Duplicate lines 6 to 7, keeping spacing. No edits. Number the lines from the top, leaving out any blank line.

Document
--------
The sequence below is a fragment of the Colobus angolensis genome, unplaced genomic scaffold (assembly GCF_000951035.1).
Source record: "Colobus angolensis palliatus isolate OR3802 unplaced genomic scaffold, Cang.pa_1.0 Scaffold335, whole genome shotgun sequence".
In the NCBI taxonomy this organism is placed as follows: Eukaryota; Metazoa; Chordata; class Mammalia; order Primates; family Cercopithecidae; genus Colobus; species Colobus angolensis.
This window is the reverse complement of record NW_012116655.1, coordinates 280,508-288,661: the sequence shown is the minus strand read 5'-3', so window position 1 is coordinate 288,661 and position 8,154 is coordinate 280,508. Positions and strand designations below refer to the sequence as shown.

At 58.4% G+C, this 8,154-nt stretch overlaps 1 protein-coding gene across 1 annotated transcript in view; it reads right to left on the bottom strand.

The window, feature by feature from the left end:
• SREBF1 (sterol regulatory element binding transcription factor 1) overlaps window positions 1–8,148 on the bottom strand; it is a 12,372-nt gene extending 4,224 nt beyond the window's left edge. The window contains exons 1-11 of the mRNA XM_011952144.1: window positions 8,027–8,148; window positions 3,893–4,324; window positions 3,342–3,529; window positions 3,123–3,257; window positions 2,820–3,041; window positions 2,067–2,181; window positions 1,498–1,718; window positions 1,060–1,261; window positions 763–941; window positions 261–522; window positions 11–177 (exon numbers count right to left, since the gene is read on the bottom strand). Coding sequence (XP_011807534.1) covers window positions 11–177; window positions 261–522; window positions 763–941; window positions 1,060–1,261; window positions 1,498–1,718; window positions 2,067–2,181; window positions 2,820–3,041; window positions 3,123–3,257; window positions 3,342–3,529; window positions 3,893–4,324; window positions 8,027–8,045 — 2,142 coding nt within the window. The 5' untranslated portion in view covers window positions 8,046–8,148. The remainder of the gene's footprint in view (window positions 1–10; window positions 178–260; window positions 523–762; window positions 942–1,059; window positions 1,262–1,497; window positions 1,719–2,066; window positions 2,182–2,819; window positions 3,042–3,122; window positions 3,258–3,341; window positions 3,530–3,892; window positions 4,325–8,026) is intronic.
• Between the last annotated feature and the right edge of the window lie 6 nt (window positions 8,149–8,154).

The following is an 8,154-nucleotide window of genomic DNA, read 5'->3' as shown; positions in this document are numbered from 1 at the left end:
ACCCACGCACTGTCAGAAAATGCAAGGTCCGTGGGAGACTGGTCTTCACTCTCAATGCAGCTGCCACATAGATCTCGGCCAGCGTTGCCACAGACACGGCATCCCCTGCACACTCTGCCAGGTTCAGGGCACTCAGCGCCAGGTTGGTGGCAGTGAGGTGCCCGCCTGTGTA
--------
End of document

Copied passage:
The window, feature by feature from the left end:
• SREBF1 (sterol regulatory element binding transcription factor 1) overlaps window positions 1–8,148 on the bottom strand; it is a 12,372-nt gene extending 4,224 nt beyond the window's left edge. The window contains exons 1-11 of the mRNA XM_011952144.1: window positions 8,027–8,148; window positions 3,893–4,324; window positions 3,342–3,529; window positions 3,123–3,257; window positions 2,820–3,041; window positions 2,067–2,181; window positions 1,498–1,718; window positions 1,060–1,261; window positions 763–941; window positions 261–522; window positions 11–177 (exon numbers count right to left, since the gene is read on the bottom strand). Coding sequence (XP_011807534.1) covers window positions 11–177; window positions 261–522; window positions 763–941; window positions 1,060–1,261; window positions 1,498–1,718; window positions 2,067–2,181; window positions 2,820–3,041; window positions 3,123–3,257; window positions 3,342–3,529; window positions 3,893–4,324; window positions 8,027–8,045 — 2,142 coding nt within the window. The 5' untranslated portion in view covers window positions 8,046–8,148. The remainder of the gene's footprint in view (window positions 1–10; window positions 178–260; window positions 523–762; window positions 942–1,059; window positions 1,262–1,497; window positions 1,719–2,066; window positions 2,182–2,819; window positions 3,042–3,122; window positions 3,258–3,341; window positions 3,530–3,892; window positions 4,325–8,026) is intronic.